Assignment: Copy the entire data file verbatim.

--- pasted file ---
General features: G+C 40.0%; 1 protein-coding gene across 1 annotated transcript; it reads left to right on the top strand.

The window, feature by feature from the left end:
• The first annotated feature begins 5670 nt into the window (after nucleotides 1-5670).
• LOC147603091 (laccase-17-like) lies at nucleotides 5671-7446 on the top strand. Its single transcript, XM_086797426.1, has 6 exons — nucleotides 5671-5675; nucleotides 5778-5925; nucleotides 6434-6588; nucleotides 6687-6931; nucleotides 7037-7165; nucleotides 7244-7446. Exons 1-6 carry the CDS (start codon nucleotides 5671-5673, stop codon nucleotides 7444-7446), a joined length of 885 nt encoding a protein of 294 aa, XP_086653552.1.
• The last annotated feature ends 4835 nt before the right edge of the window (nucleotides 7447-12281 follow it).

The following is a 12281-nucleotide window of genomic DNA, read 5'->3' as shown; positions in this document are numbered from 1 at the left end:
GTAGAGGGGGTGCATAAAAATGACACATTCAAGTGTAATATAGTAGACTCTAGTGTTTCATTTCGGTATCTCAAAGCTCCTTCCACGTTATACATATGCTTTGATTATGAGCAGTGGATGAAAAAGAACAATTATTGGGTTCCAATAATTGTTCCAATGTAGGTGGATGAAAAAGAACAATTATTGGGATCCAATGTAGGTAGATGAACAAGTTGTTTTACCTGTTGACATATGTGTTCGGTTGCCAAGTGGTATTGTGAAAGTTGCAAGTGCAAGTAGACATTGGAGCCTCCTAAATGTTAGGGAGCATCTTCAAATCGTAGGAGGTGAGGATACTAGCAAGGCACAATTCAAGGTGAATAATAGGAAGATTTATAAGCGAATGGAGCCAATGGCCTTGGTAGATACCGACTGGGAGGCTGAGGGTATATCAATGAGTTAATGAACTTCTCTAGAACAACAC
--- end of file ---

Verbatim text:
General features: G+C 40.0%; 1 protein-coding gene across 1 annotated transcript; it reads left to right on the top strand.

The window, feature by feature from the left end:
• The first annotated feature begins 5670 nt into the window (after nucleotides 1-5670).
• LOC147603091 (laccase-17-like) lies at nucleotides 5671-7446 on the top strand. Its single transcript, XM_086797426.1, has 6 exons — nucleotides 5671-5675; nucleotides 5778-5925; nucleotides 6434-6588; nucleotides 6687-6931; nucleotides 7037-7165; nucleotides 7244-7446. Exons 1-6 carry the CDS (start codon nucleotides 5671-5673, stop codon nucleotides 7444-7446), a joined length of 885 nt encoding a protein of 294 aa, XP_086653552.1.
• The last annotated feature ends 4835 nt before the right edge of the window (nucleotides 7447-12281 follow it).

The following is a 12281-nucleotide window of genomic DNA, read 5'->3' as shown; positions in this document are numbered from 1 at the left end:
GTAGAGGGGGTGCATAAAAATGACACATTCAAGTGTAATATAGTAGACTCTAGTGTTTCATTTCGGTATCTCAAAGCTCCTTCCACGTTATACATATGCTTTGATTATGAGCAGTGGATGAAAAAGAACAATTATTGGGTTCCAATAATTGTTCCAATGTAGGTGGATGAAAAAGAACAATTATTGGGATCCAATGTAGGTAGATGAACAAGTTGTTTTACCTGTTGACATATGTGTTCGGTTGCCAAGTGGTATTGTGAAAGTTGCAAGTGCAAGTAGACATTGGAGCCTCCTAAATGTTAGGGAGCATCTTCAAATCGTAGGAGGTGAGGATACTAGCAAGGCACAATTCAAGGTGAATAATAGGAAGATTTATAAGCGAATGGAGCCAATGGCCTTGGTAGATACCGACTGGGAGGCTGAGGGTATATCAATGAGTTAATGAACTTCTCTAGAACAACAC